Malaysia: New Realities, Old Slogans


Professor Clive S. Kessler

Over the New Year period, Malaysian politics seemed both inflamed and becalmed. Following its 1999 electoral setback and the aftershock of a recent by-election loss, the United Malays National Organisation (UMNO) and government leadership recognize the need to go forward. Only by a bold act of symbolic and substantive renovation can the UMNO prepare to face its next electoral test by 2004. But while straining to look forward, the leadership’s attentions were also pulled damagingly back: by its need to justify its unpopular buy-back of the unhappily privatized airline MAS and by its interventions to rescue the UMNO-related conglomerate Renong from financial embarrassment. The very attempts of leading UMNO personalities to focus attention forward highlighted the differences of direction and inclination among them. So despite a widely shared sense of urgency, the UMNO remained stalled; in the Malay idiom of unforgiving dilemma, ‘spit it out and your father dies, swallow it and your mother does.’ The sense that bold steps must be taken found expression for a while in speculation about a cabinet reshuffle which, when it eventually came, was substantively trivial. But the distraction-value was considerable. Protracted anticipation at least restored declining public belief in the Prime Minister’s personal authority, which had seemed greatly reduced at year’s end when he had to accede to the appointment of a new Chief Justice not really of his own choosing.

In awkward times, the UMNO’s usual recourse, and Dr. Mahathir’s impulses, are usually to attack the opposition, hoping to foment discord among its various elements. So the recommendation put forward, without great resistance from government circles the previous year, by the Chinese electoral reform lobby group Suqiu [pronounced "soo-shoo"] to moderate the operation of official pro-Malay affirmative action measures was now seized upon: to generate discord between Parti Keadilan and the DAP, the predominantly Malay and non-Malay components of the Barisan Alternatif coalition, and to embarrass the Parti Rakyat, the Malay-led anti-ethnicist leftist party which plays within opposition ranks a catalysing and brokering role much larger than its own minuscule size.

The other side of this same coin is a strategy to suggest that, despite over four decades of UMNO-led government and the achievements of its pro-Malay New Economic Policy from 1970-1990, the Malay stake in the country remains in jeopardy. The call for a reaffirmation of Malay political unity to ensure continuing Malay ascendancy, UMNO leaders assert, is directed positively within the increasingly divided Malay community itself, not against non-Malays. But the sub-text it clear: it is divisions among Malays, exemplified since the fall and travails of Anwar Ibraham in a crisis of popular Malay confidence in the UMNO, that makes possible non-Malay advances at Malay expense.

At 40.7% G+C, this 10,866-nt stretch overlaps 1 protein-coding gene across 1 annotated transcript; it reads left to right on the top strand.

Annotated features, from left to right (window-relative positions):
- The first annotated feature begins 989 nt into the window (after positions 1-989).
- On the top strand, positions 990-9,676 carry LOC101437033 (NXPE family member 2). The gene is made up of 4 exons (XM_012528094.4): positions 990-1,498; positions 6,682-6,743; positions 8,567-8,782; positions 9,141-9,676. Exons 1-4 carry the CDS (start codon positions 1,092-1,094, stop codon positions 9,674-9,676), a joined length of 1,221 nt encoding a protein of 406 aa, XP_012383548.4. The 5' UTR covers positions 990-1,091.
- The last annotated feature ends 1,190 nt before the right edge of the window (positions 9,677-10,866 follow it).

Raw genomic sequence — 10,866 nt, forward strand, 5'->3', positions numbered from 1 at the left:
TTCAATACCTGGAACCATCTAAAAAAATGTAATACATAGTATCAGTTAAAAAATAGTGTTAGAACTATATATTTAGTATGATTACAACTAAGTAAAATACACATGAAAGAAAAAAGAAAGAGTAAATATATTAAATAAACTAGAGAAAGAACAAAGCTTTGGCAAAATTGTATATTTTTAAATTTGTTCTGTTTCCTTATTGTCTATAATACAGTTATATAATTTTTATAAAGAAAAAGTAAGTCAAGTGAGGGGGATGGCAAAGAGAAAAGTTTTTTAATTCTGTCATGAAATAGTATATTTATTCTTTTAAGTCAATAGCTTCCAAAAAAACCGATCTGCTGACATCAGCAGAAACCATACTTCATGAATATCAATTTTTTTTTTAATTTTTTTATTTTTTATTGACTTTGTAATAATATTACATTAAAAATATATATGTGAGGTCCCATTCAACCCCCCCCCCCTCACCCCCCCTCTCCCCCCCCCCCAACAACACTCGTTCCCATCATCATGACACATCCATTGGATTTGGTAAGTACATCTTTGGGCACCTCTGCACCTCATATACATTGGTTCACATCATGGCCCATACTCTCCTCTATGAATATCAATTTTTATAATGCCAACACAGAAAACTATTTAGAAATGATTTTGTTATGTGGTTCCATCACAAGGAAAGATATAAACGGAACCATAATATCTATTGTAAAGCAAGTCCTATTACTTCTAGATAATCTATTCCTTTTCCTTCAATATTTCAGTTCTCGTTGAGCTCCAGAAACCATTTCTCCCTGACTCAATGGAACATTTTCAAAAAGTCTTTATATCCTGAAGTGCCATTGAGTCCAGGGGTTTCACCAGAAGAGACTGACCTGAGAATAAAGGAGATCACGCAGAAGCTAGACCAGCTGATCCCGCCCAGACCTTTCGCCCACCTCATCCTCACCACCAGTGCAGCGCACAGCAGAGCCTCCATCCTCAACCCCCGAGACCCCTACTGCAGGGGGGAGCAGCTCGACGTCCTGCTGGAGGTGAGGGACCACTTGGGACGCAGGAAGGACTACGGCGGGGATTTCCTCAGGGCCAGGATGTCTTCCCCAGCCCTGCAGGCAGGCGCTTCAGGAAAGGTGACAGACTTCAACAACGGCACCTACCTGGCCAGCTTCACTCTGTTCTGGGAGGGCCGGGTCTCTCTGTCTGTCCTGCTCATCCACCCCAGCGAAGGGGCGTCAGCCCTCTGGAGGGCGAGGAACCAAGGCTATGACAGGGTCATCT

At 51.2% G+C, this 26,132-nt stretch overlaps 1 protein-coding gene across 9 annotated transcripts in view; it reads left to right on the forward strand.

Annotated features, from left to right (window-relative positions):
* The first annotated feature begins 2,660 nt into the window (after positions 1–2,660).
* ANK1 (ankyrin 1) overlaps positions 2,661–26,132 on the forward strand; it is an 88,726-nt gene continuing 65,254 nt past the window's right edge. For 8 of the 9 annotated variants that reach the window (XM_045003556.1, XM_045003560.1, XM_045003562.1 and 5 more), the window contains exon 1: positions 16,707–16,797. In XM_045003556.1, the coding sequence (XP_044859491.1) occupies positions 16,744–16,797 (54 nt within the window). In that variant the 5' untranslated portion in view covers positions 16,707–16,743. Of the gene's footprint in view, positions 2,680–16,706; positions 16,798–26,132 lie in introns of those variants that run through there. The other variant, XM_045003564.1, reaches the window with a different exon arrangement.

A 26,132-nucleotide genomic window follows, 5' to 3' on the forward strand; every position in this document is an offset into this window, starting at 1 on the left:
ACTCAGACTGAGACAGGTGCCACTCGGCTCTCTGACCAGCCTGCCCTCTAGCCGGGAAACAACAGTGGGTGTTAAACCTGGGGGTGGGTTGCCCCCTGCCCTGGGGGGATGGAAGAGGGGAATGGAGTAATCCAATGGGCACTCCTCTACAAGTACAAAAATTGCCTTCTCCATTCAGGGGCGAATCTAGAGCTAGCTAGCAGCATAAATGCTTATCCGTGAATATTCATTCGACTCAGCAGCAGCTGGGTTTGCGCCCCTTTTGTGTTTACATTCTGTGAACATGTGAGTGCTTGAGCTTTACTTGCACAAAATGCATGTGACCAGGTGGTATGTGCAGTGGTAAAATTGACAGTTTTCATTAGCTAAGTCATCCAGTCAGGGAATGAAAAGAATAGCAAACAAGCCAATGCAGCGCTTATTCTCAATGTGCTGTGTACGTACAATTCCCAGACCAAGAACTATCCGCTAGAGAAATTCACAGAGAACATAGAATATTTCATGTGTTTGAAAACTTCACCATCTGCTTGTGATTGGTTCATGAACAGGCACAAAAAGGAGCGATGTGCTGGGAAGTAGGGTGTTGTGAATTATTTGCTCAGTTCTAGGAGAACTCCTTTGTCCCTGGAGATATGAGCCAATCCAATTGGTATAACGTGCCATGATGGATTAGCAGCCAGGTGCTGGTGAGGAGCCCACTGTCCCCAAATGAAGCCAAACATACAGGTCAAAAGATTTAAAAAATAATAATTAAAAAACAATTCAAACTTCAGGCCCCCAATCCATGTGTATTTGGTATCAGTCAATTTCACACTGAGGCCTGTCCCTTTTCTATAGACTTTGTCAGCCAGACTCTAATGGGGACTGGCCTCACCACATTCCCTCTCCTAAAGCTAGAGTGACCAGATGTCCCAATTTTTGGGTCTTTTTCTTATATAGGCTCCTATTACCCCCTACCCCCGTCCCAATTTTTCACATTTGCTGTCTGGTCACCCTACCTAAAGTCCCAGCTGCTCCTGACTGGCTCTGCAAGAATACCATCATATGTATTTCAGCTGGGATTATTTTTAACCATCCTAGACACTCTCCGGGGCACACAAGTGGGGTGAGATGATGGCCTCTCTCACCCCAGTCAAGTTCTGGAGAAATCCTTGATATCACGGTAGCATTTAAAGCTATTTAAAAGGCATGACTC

Old slogans never die. Yet the UMNO’s calls for Malay political unity have backfired. A Malay Action Front, which emerged to overawe Suqiu and its sympathizers, once the UMNO youth retreated from playing this habitual role, has turned anti-UMNO, or at least anti-Mahathir, and had to be reined in. While a reaffirmation of Malay solidarity on its own terms might serve the UMNO’s own political needs, the escalation and intensification of ethnic sentiments is not what Malaysian society now needs, nor what many of its own members want.

Nor, above all, is the Malay unity for which it calls possible. The entire purpose and effect of the pro-Malay affirmative action policies which UMNO-led governments have promoted since 1970, and especially under Dr. Mahathir since 1981, has been to diversify Malaysia’s numerically preponderant indigenous Malay community in all key dimensions: economically, socially, culturally. The hope that this diversification will not also seek expression politically is vain; the Malay political unity for which the UMNO now calls is a receding mirage. Since 1970 the UMNO has transformed almost everything in Malay society, except itself and its political approach to that society. Ironically failing to recognize the implications of its own greatest achievement, the UMNO and its leaders wonder querulously why the old calls for Malay political unity grounded in traditional deference no longer work.

Younger Malays understand this well. As a group, they are the products and beneficiaries of the UMNO’s thirty years of pro-Malay affirmative action policies. Dr. Mahathir expects them to acknowledge this fact politically in timely demonstrations of gratitude and deference. This, in a generational gesture of common defiance, they refuse. To him they are ingrates; but as the clock ticks down to Malaysia’s next elections and many more young people impatient with the old UMNO paternalism register as voters, their refusal increasingly sets the terms for UMNO’s ever more urgent self-reinvention.

The man who some still hope can answer the UMNO’s Malay dilemma languishes in poor health in prison; Malaysian politics is now haunted not by his presence but by the gap his absence has created.

WATCHPOINT: In preparing for Dr Mahathir’s departure, UMNO must urgently revive its credibility among younger Malays.


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